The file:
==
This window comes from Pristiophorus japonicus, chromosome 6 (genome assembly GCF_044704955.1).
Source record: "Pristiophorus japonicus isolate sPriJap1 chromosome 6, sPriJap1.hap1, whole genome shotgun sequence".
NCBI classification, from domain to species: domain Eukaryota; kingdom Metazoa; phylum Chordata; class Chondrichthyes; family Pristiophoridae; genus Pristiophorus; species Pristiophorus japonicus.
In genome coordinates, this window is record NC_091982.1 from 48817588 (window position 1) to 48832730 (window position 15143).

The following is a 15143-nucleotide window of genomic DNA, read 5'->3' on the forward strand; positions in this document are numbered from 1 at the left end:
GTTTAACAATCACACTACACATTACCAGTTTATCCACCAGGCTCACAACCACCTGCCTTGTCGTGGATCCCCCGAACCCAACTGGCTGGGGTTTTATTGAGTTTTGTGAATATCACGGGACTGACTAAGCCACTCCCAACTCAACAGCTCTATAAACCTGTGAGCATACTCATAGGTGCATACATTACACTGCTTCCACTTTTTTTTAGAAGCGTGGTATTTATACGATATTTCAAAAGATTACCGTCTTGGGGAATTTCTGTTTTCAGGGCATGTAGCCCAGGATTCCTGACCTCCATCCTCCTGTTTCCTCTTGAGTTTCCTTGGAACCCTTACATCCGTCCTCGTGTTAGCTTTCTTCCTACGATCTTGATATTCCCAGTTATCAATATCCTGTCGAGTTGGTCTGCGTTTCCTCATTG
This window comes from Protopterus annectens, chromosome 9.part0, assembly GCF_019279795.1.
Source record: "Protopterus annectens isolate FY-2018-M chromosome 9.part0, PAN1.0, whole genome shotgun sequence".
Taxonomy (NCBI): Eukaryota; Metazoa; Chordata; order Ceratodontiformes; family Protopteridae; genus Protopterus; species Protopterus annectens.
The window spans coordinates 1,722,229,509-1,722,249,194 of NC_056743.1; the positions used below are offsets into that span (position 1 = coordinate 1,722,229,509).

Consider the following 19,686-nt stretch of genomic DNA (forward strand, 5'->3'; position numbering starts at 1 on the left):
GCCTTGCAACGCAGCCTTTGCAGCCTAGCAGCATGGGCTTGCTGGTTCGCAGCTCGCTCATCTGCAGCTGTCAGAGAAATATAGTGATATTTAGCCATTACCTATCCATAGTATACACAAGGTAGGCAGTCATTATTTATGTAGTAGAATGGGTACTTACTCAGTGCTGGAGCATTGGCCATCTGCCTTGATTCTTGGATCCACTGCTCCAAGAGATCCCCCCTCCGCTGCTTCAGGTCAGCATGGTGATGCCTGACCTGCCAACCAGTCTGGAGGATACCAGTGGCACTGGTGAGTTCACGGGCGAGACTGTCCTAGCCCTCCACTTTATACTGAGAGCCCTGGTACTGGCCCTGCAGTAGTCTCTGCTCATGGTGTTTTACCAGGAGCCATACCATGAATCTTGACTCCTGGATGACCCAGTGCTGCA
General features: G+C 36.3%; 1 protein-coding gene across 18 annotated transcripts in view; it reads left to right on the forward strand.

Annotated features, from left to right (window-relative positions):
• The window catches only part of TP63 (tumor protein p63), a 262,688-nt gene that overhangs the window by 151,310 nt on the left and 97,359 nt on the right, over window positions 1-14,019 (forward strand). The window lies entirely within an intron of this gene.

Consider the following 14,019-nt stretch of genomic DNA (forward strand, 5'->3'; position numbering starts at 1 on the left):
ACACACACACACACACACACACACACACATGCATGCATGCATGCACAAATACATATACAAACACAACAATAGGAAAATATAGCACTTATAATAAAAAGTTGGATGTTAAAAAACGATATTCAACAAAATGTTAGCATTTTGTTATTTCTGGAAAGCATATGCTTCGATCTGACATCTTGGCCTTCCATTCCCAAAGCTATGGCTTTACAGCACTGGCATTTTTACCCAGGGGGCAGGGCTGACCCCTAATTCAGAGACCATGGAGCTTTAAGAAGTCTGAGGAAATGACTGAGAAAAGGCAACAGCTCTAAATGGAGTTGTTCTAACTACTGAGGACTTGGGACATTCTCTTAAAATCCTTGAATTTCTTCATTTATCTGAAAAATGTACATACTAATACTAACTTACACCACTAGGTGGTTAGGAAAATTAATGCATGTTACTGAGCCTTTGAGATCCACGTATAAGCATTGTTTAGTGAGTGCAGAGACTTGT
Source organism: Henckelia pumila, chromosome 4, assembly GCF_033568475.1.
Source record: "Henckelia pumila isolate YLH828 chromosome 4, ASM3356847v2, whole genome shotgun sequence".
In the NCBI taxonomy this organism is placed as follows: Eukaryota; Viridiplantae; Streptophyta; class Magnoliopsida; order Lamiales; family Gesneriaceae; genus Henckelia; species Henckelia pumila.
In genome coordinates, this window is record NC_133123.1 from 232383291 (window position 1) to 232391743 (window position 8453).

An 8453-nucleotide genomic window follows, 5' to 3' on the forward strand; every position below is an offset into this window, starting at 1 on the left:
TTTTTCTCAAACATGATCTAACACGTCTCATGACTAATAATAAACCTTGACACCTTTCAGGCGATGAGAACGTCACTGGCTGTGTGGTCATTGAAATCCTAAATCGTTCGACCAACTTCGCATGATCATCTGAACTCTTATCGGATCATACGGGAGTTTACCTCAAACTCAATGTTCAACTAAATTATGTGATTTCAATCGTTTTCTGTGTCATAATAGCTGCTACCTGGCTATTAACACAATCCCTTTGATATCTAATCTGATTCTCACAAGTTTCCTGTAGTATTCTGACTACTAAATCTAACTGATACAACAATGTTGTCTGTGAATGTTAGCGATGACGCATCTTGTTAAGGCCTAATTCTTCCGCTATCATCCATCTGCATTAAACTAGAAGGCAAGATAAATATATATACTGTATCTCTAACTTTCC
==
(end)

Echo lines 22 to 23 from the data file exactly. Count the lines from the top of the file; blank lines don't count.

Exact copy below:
An 8453-nucleotide genomic window follows, 5' to 3' on the forward strand; every position below is an offset into this window, starting at 1 on the left:
TTTTTCTCAAACATGATCTAACACGTCTCATGACTAATAATAAACCTTGACACCTTTCAGGCGATGAGAACGTCACTGGCTGTGTGGTCATTGAAATCCTAAATCGTTCGACCAACTTCGCATGATCATCTGAACTCTTATCGGATCATACGGGAGTTTACCTCAAACTCAATGTTCAACTAAATTATGTGATTTCAATCGTTTTCTGTGTCATAATAGCTGCTACCTGGCTATTAACACAATCCCTTTGATATCTAATCTGATTCTCACAAGTTTCCTGTAGTATTCTGACTACTAAATCTAACTGATACAACAATGTTGTCTGTGAATGTTAGCGATGACGCATCTTGTTAAGGCCTAATTCTTCCGCTATCATCCATCTGCATTAAACTAGAAGGCAAGATAAATATATATACTGTATCTCTAACTTTCC